Research Briefs, Science & Technology

Small but mighty: Arctic bacteria are capable of cleaning up oil spills

Historically impassable, the ice cover of the Northwest Passage along Canada’s Arctic coast has thinned over the past few years, piquing the interest of the shipping and luxury cruise industries. This thinning, along with Arctic drilling, makes the legendary frozen passage particularly susceptible to oil and fuel spills.

To combat this, Professors Lyle Whyte and Charles Greer, microbiologists in McGill’s Department of Natural Resource Sciences, are examining Arctic bacteria’s ability to break down crude oil in the Canadian High Arctic. Their work is part of Fisheries and Oceans Canada’s Multipartner Oil Spill Research Initiative, a subunit of the national Oceans Protection Plan. The research initiative consists of multiple partners, including universities, international organizations, and government departments, that are testing various solutions for developing strategies for cleaning up oil spills.

The research takes advantage of the fact that multiple microbial species have naturally evolved to degrade hydrocarbons like crude oil, which contain chains of carbons and hydrogens.

“There are lots of natural seeps of petroleum [on] the bottom of the ocean,” Greer said in an interview with The McGill Tribune. “In fact, in the Gulf of Mexico, […] something like one million barrels of oil a year leak into the ocean naturally from these underwater seeps. Microbes living in the ocean environment have been eating this stuff for eons.”

Whyte and Greer are leading two projects: One to identify which types of Arctic microorganisms biodegrade oil, and another to study biostimulation, whereby certain added nutrients are able to promote the optimal performance of microbes.

“When you have a fuel spill, it’s like you’re creating a giant buffet of supper, lunch, and breakfast for these microorganisms to start munching on,” Whyte said. “But at the same time, they need other nutrients like nitrogen and phosphorus to do that effectively.”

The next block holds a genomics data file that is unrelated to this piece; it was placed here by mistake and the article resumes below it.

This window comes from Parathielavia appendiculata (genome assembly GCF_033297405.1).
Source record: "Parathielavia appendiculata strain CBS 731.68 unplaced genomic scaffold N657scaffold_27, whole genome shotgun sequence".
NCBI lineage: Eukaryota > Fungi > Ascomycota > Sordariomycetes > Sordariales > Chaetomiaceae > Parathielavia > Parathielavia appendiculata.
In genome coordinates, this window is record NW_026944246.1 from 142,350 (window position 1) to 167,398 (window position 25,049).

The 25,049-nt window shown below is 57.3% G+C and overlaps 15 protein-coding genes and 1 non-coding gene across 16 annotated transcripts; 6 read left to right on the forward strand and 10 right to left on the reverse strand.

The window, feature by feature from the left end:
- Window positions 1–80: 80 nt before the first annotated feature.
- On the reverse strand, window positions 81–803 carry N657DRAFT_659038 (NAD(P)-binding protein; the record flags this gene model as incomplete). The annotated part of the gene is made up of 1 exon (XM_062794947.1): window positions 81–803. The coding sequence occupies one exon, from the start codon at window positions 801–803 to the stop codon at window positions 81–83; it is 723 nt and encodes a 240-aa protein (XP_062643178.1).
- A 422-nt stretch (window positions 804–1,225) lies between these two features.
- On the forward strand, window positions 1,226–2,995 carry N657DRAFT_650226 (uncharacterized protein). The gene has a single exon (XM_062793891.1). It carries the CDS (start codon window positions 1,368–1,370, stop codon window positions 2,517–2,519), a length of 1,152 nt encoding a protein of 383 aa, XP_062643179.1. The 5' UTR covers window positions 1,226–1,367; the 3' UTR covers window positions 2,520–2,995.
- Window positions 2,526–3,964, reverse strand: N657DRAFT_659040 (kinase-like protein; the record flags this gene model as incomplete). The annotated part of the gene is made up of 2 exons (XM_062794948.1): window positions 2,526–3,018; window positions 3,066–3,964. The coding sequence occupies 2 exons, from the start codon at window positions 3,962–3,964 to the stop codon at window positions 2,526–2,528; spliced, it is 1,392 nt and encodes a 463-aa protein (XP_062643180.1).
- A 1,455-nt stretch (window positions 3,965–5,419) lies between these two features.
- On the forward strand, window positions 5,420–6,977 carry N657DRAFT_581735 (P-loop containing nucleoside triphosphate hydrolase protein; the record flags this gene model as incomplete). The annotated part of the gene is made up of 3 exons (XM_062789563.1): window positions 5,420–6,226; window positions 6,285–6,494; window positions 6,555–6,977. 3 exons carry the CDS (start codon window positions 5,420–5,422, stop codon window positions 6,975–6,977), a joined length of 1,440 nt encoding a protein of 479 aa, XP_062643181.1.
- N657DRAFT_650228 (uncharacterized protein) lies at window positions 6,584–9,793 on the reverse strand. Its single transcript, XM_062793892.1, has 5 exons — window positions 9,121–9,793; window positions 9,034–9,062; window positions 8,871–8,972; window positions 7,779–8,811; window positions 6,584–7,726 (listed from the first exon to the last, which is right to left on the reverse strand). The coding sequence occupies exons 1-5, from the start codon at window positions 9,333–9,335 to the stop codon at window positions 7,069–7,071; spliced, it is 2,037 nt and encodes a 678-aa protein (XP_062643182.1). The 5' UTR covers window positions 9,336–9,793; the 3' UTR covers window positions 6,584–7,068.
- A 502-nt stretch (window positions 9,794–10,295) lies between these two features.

Whyte and Greer emphasized in situ work, rather than lab experiments. 

“In-situ means we set up experiments, leave them on site, […] come back and take samples, then analyze microbial populations,” Whyte said. 

Preliminary experiments involved small-scale, semi-controlled ecosystems, also known as microcosms. The ecosystems were set up in rivers and oceans to identify how factors such as nutrients and temperatures influence decomposer microbial populations.

Greer will continue microcosm experiments on all three coasts of Canada, including Hudson Bay, while the next phase of Whyte’s work involves studying microbial communities on beaches. His research will test different combinations of fertilizer on a tidal Arctic beach treated with oil, mimicking an actual oil spill event. His team will then analyze fuel concentrations in sediment samples over the course of two to three years.

“This is a much better way of [studying] this than bringing beach sediments back to the lab,” Whyte said. ”Everything becomes somewhat artificial, and it becomes difficult to interpret those results accurately, as opposed to doing something right in the field.”

In the next few years, Whyte and Greer also hope to expand their previous efforts engaging northern communities and local young people in science through potential partnerships with the Nunavut Research Institute and Arctic College in Iqaluit. Both scientists emphasized the importance of scientific research in informing government policy.

“The idea is to try and provide a very solid science base to help governments develop the necessary regulations and guidelines in order to protect our oceans from oil spills,” Greer said. “We need to have better mechanisms to deal with them quickly and efficiently.”


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